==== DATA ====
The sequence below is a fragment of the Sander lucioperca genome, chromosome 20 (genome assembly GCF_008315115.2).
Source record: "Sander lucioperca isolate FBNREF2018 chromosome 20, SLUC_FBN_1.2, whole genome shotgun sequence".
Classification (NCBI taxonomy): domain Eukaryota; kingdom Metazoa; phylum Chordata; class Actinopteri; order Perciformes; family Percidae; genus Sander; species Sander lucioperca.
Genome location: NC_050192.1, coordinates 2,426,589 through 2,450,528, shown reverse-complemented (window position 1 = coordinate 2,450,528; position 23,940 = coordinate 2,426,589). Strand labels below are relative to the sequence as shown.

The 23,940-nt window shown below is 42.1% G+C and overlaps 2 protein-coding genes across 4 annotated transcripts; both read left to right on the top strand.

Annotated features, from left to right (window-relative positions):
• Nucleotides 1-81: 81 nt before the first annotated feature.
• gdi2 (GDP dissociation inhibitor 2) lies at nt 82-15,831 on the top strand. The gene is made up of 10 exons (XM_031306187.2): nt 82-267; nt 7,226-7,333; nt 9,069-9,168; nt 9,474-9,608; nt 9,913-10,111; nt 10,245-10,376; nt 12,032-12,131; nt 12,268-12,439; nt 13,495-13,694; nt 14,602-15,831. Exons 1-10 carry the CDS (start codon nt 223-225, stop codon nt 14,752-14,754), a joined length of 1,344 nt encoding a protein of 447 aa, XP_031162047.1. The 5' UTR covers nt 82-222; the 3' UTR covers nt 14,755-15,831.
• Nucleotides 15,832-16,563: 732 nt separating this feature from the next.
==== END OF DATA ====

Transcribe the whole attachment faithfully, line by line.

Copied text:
The sequence below is a fragment of the Sander lucioperca genome, chromosome 20 (genome assembly GCF_008315115.2).
Source record: "Sander lucioperca isolate FBNREF2018 chromosome 20, SLUC_FBN_1.2, whole genome shotgun sequence".
Classification (NCBI taxonomy): domain Eukaryota; kingdom Metazoa; phylum Chordata; class Actinopteri; order Perciformes; family Percidae; genus Sander; species Sander lucioperca.
Genome location: NC_050192.1, coordinates 2,426,589 through 2,450,528, shown reverse-complemented (window position 1 = coordinate 2,450,528; position 23,940 = coordinate 2,426,589). Strand labels below are relative to the sequence as shown.

The 23,940-nt window shown below is 42.1% G+C and overlaps 2 protein-coding genes across 4 annotated transcripts; both read left to right on the top strand.

Annotated features, from left to right (window-relative positions):
• Nucleotides 1-81: 81 nt before the first annotated feature.
• gdi2 (GDP dissociation inhibitor 2) lies at nt 82-15,831 on the top strand. The gene is made up of 10 exons (XM_031306187.2): nt 82-267; nt 7,226-7,333; nt 9,069-9,168; nt 9,474-9,608; nt 9,913-10,111; nt 10,245-10,376; nt 12,032-12,131; nt 12,268-12,439; nt 13,495-13,694; nt 14,602-15,831. Exons 1-10 carry the CDS (start codon nt 223-225, stop codon nt 14,752-14,754), a joined length of 1,344 nt encoding a protein of 447 aa, XP_031162047.1. The 5' UTR covers nt 82-222; the 3' UTR covers nt 14,755-15,831.
• Nucleotides 15,832-16,563: 732 nt separating this feature from the next.